You've probably seen countless movies and television shows that use the phrase "pop your cherry" in reference to a woman losing her virginity. It's a popular phrase that I have probably heard at least 100 times without thinking much about it. But if you're new to the phrase or maybe just have never thought about it, you might be wondering where does the phrase "pop your cherry" come from?
In short, according to Teen Vogue, the cherry refers to a woman's hymen, which is a small membrane just inside the opening to the vagina. When the cherry is popped — or the hymen is broken — it means the woman is no longer a virgin. The hymen, however, is a much more complicated subject than the simple "popping your cherry" phrase would imply. For one, according to Jezebel, not all women bleed when they pop their cherries. Some people bleed, some don't, and some may bleed a lot.
Complicating the matter even more, your hymen never technically "pops", as the phrase implies, according to Medical Daily. When a woman is born, her hymen is thick and contains a small opening to allow for menstrual blood to flow when the time comes. The hymen membrane thins out and stretches over the years, however, and can be worn away or torn due to strenuous exercise, tampon use, and masturbation. By the time a woman is ready to have sex, the hymenal tissue's elasticity has widened the whole enough to allow for when the penis enters. So it's not that your hymen breaks or pops, but that it has simply stretched out or torn.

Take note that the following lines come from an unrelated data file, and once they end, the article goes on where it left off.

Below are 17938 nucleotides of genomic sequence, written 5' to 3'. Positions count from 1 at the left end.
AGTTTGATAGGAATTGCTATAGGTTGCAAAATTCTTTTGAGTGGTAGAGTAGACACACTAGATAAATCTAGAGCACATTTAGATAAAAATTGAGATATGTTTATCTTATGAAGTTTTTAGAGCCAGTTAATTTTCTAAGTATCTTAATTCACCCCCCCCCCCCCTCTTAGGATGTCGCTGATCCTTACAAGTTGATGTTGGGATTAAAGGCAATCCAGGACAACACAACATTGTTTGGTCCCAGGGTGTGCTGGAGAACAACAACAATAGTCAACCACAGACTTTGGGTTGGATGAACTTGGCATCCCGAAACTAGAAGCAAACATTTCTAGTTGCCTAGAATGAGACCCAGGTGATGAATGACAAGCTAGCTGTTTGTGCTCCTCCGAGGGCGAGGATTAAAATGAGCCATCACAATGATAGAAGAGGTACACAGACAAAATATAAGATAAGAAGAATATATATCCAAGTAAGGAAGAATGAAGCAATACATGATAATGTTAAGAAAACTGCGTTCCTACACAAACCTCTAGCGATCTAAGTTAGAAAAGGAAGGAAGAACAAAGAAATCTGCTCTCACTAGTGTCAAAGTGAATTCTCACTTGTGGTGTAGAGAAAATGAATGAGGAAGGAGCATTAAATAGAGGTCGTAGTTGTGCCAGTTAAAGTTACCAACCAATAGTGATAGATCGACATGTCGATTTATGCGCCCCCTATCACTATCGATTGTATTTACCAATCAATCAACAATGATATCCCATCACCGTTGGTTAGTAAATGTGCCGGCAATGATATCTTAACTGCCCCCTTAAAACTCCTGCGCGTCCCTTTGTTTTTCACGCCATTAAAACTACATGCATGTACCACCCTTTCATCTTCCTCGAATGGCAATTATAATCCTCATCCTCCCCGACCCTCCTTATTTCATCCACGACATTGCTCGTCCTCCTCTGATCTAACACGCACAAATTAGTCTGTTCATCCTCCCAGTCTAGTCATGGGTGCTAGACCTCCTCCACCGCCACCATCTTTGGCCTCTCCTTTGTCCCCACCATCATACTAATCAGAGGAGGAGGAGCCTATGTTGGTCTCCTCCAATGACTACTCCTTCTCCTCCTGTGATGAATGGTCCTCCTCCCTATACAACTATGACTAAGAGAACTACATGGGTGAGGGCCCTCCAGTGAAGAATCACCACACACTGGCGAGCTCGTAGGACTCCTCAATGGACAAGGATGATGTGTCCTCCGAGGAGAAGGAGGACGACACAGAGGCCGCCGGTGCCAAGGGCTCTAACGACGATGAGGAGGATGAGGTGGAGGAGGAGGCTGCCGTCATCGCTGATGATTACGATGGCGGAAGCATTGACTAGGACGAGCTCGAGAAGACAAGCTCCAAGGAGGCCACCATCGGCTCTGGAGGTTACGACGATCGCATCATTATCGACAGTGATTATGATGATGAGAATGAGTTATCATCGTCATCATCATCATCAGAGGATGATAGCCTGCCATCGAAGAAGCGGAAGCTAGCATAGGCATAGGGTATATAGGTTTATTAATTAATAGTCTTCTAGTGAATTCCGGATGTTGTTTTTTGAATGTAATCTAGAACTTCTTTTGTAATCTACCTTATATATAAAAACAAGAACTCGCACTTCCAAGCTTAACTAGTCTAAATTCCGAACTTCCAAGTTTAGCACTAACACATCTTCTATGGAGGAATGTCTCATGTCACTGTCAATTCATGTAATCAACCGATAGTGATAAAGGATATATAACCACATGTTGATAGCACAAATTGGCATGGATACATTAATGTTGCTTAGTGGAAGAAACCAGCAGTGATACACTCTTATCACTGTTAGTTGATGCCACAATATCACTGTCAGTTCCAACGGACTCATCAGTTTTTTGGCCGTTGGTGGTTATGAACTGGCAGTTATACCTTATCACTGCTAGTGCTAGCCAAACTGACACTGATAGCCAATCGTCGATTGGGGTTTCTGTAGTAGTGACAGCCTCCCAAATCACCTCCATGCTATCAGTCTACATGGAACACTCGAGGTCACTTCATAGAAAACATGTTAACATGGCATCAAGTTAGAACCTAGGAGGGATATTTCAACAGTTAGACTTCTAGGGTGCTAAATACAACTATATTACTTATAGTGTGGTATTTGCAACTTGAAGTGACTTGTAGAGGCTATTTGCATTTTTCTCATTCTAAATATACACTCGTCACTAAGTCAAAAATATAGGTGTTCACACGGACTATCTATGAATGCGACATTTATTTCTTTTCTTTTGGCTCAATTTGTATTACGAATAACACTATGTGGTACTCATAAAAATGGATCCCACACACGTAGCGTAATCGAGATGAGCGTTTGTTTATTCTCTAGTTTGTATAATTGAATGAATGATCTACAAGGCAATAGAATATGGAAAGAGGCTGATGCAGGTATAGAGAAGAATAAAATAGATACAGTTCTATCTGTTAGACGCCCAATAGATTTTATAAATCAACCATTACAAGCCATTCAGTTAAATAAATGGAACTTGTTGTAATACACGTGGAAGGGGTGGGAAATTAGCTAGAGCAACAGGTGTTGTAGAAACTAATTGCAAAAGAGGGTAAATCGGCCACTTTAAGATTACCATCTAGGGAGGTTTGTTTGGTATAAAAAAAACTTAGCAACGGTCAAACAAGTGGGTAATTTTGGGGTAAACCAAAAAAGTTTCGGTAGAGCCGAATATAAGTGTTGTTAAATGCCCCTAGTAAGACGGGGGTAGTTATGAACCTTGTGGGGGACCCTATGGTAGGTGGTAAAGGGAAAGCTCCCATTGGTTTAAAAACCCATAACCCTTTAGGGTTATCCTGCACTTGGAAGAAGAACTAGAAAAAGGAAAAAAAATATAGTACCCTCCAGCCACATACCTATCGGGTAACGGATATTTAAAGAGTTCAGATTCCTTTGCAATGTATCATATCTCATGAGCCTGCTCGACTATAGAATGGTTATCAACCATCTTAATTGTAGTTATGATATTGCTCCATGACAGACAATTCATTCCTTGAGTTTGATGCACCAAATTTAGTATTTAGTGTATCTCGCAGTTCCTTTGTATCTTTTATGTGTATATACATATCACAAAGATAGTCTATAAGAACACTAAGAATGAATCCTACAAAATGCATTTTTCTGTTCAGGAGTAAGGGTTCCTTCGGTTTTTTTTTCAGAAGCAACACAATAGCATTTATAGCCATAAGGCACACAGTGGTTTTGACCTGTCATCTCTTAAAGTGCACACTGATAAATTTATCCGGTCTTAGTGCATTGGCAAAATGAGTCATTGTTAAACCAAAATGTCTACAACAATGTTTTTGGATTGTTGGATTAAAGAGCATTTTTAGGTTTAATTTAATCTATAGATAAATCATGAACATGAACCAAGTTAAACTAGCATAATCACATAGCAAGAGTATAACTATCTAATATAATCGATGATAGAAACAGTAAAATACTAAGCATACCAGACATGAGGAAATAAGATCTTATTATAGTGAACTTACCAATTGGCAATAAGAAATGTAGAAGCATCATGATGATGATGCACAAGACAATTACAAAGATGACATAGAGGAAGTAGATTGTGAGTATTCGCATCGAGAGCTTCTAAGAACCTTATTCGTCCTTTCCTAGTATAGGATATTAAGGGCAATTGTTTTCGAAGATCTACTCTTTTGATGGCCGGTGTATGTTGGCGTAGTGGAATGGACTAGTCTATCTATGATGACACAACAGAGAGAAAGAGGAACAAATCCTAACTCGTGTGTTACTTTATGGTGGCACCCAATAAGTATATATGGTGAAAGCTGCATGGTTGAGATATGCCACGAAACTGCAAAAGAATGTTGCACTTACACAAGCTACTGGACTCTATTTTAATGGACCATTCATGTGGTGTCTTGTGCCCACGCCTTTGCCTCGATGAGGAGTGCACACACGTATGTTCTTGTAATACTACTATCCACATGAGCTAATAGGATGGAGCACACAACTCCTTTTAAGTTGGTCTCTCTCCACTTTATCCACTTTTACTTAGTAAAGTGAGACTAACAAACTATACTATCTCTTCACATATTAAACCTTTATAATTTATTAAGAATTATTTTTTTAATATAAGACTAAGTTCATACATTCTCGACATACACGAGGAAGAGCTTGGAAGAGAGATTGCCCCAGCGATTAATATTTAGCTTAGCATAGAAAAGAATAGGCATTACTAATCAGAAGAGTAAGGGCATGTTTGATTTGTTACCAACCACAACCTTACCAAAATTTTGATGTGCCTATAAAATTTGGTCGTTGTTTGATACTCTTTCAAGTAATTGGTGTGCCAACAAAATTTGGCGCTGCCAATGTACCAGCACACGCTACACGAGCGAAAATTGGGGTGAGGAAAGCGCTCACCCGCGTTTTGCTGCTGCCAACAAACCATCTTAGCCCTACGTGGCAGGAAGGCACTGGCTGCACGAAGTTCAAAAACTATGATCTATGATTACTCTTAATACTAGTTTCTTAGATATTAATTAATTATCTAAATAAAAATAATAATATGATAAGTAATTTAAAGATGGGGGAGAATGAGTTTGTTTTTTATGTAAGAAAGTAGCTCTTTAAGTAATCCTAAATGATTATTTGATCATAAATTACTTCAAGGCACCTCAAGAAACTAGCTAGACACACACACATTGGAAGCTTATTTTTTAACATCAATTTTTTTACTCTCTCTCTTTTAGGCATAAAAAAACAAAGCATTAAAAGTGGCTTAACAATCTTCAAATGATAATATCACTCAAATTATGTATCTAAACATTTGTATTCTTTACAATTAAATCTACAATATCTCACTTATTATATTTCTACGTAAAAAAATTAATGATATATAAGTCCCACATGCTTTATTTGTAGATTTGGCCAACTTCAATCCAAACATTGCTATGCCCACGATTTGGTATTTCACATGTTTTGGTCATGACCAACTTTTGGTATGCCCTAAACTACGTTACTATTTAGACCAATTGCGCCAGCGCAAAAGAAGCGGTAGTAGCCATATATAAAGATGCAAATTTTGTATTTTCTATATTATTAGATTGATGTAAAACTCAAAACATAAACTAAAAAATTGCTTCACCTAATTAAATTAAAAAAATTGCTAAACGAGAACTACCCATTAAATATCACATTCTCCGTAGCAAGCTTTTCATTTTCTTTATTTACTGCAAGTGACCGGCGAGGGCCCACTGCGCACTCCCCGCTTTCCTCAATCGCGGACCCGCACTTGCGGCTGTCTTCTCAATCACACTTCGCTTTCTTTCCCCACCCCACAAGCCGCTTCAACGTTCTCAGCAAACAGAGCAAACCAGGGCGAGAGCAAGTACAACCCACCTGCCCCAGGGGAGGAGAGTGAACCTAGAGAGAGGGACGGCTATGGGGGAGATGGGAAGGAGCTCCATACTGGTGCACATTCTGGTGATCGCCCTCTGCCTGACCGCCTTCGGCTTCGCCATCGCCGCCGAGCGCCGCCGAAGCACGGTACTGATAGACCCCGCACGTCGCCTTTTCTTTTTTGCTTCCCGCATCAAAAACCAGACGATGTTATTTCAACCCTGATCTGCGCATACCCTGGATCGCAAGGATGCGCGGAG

Not only is the phrase "popping your cherry" technically inaccurate, but it has a shaky and uncertain history to boot. According to New Health Advisor, nobody is entire sure where the phrase "pop your cherry" actually comes from. The first references to "cherry" are found in the 16th century when the word may have referred to the dark pubic hair of a woman. The more modern version of the phrase became popular in the 19th century, however, when a woman was considered "ripe for plucking" if she was a virgin (and her "cherry" was intact).
So if the hymen doesn't "pop," where does all that blood come from? According to GURL, one of the things that you need to know about your hymen and virginity is that the blood from having first-time sex likely comes from not relaxing your vagina muscles and going too rough. Really, the tired old "popping your cherry" phrase should probably be retired by now since it is not really physiologically accurate anyway. But hey, at least now you know, right?